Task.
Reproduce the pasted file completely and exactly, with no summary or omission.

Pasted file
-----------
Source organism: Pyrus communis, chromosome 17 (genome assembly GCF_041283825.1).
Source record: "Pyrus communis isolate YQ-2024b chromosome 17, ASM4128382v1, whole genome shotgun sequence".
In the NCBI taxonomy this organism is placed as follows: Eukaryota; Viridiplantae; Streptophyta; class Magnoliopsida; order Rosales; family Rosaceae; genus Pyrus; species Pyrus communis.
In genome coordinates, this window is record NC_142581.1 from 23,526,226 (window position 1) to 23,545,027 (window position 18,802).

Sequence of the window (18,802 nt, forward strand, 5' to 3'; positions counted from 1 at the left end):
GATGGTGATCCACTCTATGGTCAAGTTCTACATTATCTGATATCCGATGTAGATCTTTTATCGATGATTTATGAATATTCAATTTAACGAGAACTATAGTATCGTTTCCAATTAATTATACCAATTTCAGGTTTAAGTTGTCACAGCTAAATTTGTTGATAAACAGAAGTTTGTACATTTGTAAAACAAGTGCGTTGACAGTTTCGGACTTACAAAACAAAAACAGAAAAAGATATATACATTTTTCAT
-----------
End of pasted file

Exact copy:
Source organism: Pyrus communis, chromosome 17 (genome assembly GCF_041283825.1).
Source record: "Pyrus communis isolate YQ-2024b chromosome 17, ASM4128382v1, whole genome shotgun sequence".
In the NCBI taxonomy this organism is placed as follows: Eukaryota; Viridiplantae; Streptophyta; class Magnoliopsida; order Rosales; family Rosaceae; genus Pyrus; species Pyrus communis.
In genome coordinates, this window is record NC_142581.1 from 23,526,226 (window position 1) to 23,545,027 (window position 18,802).

Sequence of the window (18,802 nt, forward strand, 5' to 3'; positions counted from 1 at the left end):
GATGGTGATCCACTCTATGGTCAAGTTCTACATTATCTGATATCCGATGTAGATCTTTTATCGATGATTTATGAATATTCAATTTAACGAGAACTATAGTATCGTTTCCAATTAATTATACCAATTTCAGGTTTAAGTTGTCACAGCTAAATTTGTTGATAAACAGAAGTTTGTACATTTGTAAAACAAGTGCGTTGACAGTTTCGGACTTACAAAACAAAAACAGAAAAAGATATATACATTTTTCAT